• "AFROPUNK is extremely important to black culture right now because it's one of the events that allows us to collectively gather in our own experience." 

  • 8 Endigo Saaphyr, 31, California
    Aaron Barksdale/ Huffington Post

    "AFROPUNK means liberation of expression to black culture. People are free to be themselves, wear whatever they want, do whatever they want, and feel accepted."

  • 7 Justin, 28 (left), Andre, 29 (right), Brooklyn
    Aaron Barksdale/Huffington Post
    • Justin: "AFROPUNK to black culture it's being able to be who you are unapologetically."

      Andre: "Specifically marginalized folks within a marginalized group tend to feel even much more to be celebrated because we still recognize each other, and with recognition I feel comes a celebration and AFROPUNK is that."

  • 6 Sharina Marisela Doyle, 28, Brooklyn
    Taryn Finley

    “I think it’s important because everything is on the platform where social issues are focused on art, in general it’s focused on music. Everything is touched on where there’s no limitation but it’s all on a mutual level where it’s welcoming so you’re not offending anybody but you’re making people aware of the things they need to be aware of and the diversity that’s so necessary… There’s no limitation. There’s nobody telling you that you can’t be who you are."  

  • 5 Mickyel Bradford, 24, Atlanta
    Taryn Finley/The Huffington Post

    “I work with chapters of Black Lives Matter, the national organization of Black Trans Lives Matter… we’re here to hold folks at AFROPUNK accountable to the black trans women that have passed… Something has to be done and it has to start at home. Our home is AFROPUNK. Our home is with quirky, weird black people that break the mold and expand what blackness can be."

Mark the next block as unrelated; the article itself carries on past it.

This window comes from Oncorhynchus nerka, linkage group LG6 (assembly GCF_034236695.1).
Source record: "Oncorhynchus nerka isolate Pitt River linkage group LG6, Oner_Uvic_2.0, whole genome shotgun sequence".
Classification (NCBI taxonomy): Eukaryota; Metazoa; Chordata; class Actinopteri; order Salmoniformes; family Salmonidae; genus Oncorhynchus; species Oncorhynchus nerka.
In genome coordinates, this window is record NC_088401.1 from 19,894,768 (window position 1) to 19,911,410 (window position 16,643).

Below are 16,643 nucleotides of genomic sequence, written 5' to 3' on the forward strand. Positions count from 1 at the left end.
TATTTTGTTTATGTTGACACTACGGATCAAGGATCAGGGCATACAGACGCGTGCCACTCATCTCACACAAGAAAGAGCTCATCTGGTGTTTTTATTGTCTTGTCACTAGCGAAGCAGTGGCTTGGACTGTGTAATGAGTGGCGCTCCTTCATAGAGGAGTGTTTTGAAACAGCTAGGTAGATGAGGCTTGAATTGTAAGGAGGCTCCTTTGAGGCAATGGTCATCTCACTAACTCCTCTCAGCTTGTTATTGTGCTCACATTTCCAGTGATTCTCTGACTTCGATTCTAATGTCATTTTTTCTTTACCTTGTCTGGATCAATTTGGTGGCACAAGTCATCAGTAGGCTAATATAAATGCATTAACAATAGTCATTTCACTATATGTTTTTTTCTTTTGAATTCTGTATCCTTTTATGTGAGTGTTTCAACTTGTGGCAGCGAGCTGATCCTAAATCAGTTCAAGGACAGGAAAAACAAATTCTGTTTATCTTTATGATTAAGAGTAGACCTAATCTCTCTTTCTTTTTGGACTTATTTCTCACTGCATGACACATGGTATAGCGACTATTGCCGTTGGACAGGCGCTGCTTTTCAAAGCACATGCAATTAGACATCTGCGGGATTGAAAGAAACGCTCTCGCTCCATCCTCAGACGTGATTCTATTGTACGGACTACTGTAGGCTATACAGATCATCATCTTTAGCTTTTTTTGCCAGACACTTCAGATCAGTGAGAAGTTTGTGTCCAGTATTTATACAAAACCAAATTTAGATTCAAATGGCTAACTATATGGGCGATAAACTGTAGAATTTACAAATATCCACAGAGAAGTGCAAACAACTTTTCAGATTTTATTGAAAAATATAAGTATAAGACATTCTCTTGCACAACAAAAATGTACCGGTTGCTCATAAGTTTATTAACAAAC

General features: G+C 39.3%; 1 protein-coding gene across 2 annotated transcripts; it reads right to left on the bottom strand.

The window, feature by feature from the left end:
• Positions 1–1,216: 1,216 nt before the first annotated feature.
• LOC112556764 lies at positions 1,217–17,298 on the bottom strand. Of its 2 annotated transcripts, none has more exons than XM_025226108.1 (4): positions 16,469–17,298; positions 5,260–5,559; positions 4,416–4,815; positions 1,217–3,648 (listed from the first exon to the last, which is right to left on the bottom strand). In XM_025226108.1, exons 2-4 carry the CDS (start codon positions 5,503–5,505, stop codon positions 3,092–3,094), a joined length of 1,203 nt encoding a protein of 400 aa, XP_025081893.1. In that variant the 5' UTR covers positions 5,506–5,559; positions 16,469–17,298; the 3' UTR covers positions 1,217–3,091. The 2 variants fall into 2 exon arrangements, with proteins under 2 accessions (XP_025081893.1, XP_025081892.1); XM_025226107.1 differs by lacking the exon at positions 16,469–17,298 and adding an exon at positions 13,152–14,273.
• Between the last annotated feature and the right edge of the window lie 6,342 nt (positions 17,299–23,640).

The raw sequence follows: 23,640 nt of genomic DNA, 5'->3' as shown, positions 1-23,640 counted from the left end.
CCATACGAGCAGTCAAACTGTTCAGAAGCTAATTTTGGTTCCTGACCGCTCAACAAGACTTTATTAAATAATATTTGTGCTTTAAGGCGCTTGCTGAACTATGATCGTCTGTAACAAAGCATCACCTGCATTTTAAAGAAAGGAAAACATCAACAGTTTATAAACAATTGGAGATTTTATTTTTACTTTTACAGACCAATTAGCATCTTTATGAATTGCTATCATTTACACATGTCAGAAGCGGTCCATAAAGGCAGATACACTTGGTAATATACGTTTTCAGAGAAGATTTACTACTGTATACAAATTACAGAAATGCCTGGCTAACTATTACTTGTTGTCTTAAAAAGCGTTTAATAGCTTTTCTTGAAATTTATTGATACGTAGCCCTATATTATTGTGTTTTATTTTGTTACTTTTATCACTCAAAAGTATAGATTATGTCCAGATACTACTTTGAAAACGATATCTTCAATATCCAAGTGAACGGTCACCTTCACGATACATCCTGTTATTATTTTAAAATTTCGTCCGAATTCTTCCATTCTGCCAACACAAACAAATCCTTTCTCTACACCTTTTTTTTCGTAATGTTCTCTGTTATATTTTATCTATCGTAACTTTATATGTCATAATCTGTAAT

• 4 Queenlin, 26, Washington, D.C.
    Taryn Finley/The Huffington Post

    “I think it’s all about bringing people together. Like even though it’s the Afrocentric culture, I’m seeing tons of different people, different artists, people from different cultures, people form different regions, people from different places and I love these things like AFROPUNK events because it brings people together."  

  • 3 Rich Rocket, 26, Washington, D.C.
    Taryn Finley/The Huffington Post

     

    “AFROPUNK is a redefining of stereotypes. We’re reclaiming what has either been a negative connotation or recreating a new connotation to define our people.” 

  • 2 Molly McCormick, 29, Philadelphia
    Taryn Finley/The Huffington Post

    “I think it’s beautiful, I think it’s an expression of who you can be, who you are and I think this is a place where I don’t think it exists every single day so I think this is important for people to come and experience.”  

  • 1 Farah Yusuf, 29, Stockholm, Sweden
    Taryn Finley/The Huffington Post

    “It’s important because we seldom get to see ourselves represented in this way. Now I’m understanding that punk is actually very much a black thing. I’ve always thought that it's white because that’s what we’ve been taught. So for the first time in my life, I can honestly say that I identify myself as punk.”  

Also on HuffPost:

Most Memorable Highlights From AFROPUNK 2015